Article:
Audio is not as impressive as Cambridge Audio's budget rivals, but it is easily good enough for most peoples' purposes, and the water resistance and improved fit make them a great choice everywhere, from outdoors to the (home) office or the (home) gym.
We’ve been fans of the Grados for some time now, because they sound even better than they look. However, it’s important to note that these wired headphones, though an incredible bargain, can be very dependent on the quality of your source material. Hook them up to a hi-res audio player and their detail will delight you, but throw some crappy 128K MP3s at them and the experience can be like being stuck inside a bin while people whack it with hammers.
When the music’s good, though, they’re great: they deliver a wide soundstage with clear bass and wonderfully airy treble. If you’re new to open-back headphones, these are a great introduction but be warned that the open back doesn't only make the audio more spacious and wonderful; it also means anyone in the vicinity can very clearly hear what you're listening to. One for home users and sociopaths only, then.
Sony’s wireless over-ears tick all the usual Sony boxes: great build quality, a terrible name and good technology. There’s 30 hours of life here, one-touch NFC pairing and swivelling ear cups for great comfort. Like a lot of cheap Sonys there’s also more bass than is strictly necessary. That's great if you like dance music and rock, but verging on painful with podcasts or classical.
Yes, you can turn the bass boost off, but to our ears that leaves the low-end lacking. So in summary, these are best suited to bassheads. Woomp woomp wuuuuuummmmmmp.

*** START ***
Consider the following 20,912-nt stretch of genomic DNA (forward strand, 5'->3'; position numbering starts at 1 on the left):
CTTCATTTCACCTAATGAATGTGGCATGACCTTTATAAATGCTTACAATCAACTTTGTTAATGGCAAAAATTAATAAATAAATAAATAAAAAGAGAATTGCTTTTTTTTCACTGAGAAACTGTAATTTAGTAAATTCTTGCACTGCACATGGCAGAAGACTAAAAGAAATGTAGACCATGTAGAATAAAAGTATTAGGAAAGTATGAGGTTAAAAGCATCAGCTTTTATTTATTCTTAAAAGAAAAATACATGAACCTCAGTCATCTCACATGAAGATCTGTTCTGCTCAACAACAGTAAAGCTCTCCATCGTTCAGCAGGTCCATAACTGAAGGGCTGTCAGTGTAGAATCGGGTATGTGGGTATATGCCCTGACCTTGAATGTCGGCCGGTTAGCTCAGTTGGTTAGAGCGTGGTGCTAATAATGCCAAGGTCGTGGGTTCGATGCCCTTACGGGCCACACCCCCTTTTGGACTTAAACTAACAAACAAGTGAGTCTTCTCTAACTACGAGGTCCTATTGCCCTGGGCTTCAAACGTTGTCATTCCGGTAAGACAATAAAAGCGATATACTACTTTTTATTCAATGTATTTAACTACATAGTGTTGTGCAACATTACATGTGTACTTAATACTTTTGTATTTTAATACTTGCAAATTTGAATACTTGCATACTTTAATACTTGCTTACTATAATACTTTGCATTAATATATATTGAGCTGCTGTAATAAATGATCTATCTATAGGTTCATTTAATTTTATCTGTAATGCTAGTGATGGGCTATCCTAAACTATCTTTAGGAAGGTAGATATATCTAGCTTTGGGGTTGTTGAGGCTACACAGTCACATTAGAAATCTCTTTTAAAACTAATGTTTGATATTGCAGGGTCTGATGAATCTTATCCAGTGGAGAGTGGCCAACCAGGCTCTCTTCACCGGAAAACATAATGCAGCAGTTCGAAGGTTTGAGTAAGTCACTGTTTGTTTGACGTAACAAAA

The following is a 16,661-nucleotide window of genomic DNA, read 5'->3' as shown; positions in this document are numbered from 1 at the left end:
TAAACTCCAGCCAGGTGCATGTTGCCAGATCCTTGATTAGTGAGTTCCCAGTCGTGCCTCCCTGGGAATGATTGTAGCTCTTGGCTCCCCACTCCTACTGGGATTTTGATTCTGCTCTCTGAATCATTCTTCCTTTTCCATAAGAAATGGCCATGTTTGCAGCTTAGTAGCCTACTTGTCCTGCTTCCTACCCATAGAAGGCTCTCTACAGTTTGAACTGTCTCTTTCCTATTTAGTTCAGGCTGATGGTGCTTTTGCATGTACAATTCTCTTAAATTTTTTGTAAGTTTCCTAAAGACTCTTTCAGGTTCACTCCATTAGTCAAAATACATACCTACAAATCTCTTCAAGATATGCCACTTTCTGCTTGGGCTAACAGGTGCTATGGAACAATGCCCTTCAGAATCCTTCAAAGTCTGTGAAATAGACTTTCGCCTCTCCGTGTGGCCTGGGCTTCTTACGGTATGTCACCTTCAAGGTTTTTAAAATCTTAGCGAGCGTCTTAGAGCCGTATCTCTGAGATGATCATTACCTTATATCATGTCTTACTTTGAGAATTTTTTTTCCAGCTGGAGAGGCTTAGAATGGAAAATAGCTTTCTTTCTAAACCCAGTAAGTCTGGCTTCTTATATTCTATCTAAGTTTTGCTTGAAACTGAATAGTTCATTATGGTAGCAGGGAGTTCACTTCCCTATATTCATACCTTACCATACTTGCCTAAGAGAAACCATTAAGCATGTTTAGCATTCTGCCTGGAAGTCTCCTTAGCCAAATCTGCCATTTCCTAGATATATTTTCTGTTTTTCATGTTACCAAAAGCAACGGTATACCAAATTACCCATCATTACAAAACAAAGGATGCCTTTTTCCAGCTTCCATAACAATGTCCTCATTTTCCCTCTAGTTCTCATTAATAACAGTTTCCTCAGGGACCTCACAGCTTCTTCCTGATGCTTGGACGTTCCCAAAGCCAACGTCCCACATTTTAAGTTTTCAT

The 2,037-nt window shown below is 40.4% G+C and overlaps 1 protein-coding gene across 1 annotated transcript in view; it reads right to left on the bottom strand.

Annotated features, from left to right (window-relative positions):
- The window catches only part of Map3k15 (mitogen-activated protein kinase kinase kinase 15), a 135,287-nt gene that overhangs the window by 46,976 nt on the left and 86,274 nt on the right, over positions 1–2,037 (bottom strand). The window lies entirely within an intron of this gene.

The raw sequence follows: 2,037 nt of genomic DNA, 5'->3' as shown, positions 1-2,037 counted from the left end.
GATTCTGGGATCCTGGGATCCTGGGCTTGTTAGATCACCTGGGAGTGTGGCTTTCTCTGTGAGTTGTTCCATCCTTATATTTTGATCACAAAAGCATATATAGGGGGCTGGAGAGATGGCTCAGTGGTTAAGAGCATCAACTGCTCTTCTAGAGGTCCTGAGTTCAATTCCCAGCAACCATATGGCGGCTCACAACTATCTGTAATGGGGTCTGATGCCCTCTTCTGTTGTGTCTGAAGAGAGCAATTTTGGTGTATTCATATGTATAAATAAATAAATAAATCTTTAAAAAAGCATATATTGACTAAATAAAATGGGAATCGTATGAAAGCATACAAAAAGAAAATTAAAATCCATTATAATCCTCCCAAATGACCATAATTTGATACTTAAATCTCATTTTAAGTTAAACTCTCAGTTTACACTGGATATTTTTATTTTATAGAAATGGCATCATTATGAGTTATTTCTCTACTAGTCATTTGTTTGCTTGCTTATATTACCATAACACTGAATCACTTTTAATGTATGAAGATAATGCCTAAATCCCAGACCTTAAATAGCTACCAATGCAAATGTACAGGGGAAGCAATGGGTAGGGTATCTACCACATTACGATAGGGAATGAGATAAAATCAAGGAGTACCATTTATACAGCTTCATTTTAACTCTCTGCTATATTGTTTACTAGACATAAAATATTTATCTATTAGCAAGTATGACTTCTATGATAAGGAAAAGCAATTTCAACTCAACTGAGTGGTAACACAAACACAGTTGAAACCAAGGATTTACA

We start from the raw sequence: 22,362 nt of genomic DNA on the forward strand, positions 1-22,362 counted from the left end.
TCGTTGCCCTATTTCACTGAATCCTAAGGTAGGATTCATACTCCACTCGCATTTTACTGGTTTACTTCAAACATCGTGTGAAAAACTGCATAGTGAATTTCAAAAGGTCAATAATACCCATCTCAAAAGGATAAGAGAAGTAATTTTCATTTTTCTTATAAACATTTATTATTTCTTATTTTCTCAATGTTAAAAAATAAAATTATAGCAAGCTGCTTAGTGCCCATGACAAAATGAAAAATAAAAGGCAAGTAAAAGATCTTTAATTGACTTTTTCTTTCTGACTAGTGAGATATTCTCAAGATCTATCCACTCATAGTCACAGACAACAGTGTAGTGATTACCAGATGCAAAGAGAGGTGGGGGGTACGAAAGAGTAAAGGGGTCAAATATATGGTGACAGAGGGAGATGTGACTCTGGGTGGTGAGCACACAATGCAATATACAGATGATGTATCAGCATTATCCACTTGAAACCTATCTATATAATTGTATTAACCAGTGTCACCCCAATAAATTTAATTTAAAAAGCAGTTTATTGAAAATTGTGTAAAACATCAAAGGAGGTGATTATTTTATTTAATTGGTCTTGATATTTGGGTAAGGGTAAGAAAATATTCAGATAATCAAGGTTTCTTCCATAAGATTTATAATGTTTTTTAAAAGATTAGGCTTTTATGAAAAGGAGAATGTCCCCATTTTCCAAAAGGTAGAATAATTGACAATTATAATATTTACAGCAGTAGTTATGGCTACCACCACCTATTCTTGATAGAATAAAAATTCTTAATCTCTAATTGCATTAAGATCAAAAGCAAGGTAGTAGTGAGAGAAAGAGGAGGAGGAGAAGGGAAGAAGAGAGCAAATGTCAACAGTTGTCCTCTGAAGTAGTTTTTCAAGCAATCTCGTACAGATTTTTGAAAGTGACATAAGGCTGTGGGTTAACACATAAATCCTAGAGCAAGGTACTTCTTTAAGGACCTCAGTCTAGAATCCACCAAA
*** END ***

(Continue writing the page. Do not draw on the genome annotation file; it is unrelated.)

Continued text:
Sennheiser knows a thing or two about audio: we’ve loved very many of their headphones over the years, and these wireless, splash-proof headphones are as good as we’d expect from the brand. They sound brilliant, especially at the low end: the mids could be a little more prominent in riff-based guitar music, but if your tastes include big-bottomed genres such as bass-heavy rock, rap or electronic pop you’re going to love the way these little phones deliver big bass. They’re not thuggish, though: more delicate music sounds just as good. Battery life is around six hours.
The comfortable yet secure fit and sweatproofing make them ideal for sports and exercise, but these buds are easily good enough to use before and after your workout, as well as during.
Klipsch’s mantelpiece must be stuffed with trophies by now: its in-ears have won tons of awards over the years for their impressive combination of comfort, sound quality and value.
The T5M Wired is our pick of their more affordable options: they’re extremely comfortable even over long listening sessions, and the sound is bright, clear and enjoyably punchy, with bass response going to a super-low 10Hz without losing clarity. They sound much more expensive than they actually are and they’re a real joy to listen to. Just be aware that the cable can be quite noisy when you’re running, so you might want to clip it to your clothes if you’re soundtracking a sprint. Or do as we do, and just stick to a sensible walking pace.
Let’s face it: Apple’s standard earbuds, while better than they used to be, aren’t exactly brilliant. Or comfortable. Or durable. If you’re looking for an affordable alternative, Belkin’s earbuds are tangle-free, water resistant and offer good noise isolation.
The 20Hz to 20KHz frequency range is fairly typical for earbuds, and while it’s not going to chuck out so much bass your brain vibrates the sound isolation means that the bottom end won’t disappear on public transport either. These are excellent all-rounders and they’re much better suited to the gym and runs round the park than Apple’s basic ones.
The name of these JBLs reflects the fact that they have adjustable noise cancelling, which means that you can let a bit of the outside world in so you don’t end up underneath a tram or truck.
With a frequency range that bottoms out at a very deep 10Hz the sound is very bass-heavy, which we love, but we’re not so keen on the rest: the mids are much muddier, and in guitar-based rock in particular the sound feels more “boxy” than on rivals: listening to the JBLs after hearing the same tracks on the Klipsch makes the difference really obvious. Nevertheless the noise cancelling works well and the earbuds are comfortable; the JBLs are a decent option for urban warriors and anyone who wants a really bassy workout soundtrack.